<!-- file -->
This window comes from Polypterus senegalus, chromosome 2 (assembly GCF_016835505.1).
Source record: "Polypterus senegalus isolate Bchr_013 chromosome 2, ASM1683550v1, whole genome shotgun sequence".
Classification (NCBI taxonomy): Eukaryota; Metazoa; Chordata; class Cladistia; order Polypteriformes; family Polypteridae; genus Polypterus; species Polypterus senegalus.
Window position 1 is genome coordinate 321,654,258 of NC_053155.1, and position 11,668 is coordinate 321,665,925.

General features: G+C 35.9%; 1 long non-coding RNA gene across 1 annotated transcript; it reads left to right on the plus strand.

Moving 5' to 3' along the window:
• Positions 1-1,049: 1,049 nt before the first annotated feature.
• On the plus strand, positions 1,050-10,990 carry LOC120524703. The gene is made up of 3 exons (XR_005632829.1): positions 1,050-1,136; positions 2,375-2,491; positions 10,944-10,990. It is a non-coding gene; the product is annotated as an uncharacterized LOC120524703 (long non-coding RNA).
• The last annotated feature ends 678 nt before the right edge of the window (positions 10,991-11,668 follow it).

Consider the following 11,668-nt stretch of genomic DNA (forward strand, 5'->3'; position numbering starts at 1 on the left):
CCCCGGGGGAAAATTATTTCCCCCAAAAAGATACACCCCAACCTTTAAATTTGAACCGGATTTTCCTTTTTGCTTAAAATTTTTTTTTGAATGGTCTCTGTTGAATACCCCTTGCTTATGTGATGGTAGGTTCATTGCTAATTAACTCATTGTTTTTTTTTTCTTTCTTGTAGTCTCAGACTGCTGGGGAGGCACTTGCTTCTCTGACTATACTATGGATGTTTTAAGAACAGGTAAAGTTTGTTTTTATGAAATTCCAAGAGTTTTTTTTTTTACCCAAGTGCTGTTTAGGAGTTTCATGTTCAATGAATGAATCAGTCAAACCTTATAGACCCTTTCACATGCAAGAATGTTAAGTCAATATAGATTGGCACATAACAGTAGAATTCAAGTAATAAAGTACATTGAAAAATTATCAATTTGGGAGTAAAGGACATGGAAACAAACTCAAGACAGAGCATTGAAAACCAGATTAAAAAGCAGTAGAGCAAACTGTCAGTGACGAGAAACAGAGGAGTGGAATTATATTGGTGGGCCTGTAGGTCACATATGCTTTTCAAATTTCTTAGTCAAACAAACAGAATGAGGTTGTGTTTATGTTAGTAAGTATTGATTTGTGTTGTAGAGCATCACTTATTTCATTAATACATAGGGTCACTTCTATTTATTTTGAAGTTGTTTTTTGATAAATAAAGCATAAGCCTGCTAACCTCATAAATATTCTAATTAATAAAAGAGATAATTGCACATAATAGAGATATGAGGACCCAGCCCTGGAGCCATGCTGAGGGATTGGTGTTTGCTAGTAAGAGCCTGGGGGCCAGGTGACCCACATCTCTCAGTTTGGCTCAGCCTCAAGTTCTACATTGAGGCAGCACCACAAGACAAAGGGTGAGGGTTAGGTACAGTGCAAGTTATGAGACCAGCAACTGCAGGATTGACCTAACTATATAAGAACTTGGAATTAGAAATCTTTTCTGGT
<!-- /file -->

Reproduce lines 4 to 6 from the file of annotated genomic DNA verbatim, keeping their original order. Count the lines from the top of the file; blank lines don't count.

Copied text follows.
Window position 1 is genome coordinate 321,654,258 of NC_053155.1, and position 11,668 is coordinate 321,665,925.

General features: G+C 35.9%; 1 long non-coding RNA gene across 1 annotated transcript; it reads left to right on the plus strand.

Moving 5' to 3' along the window: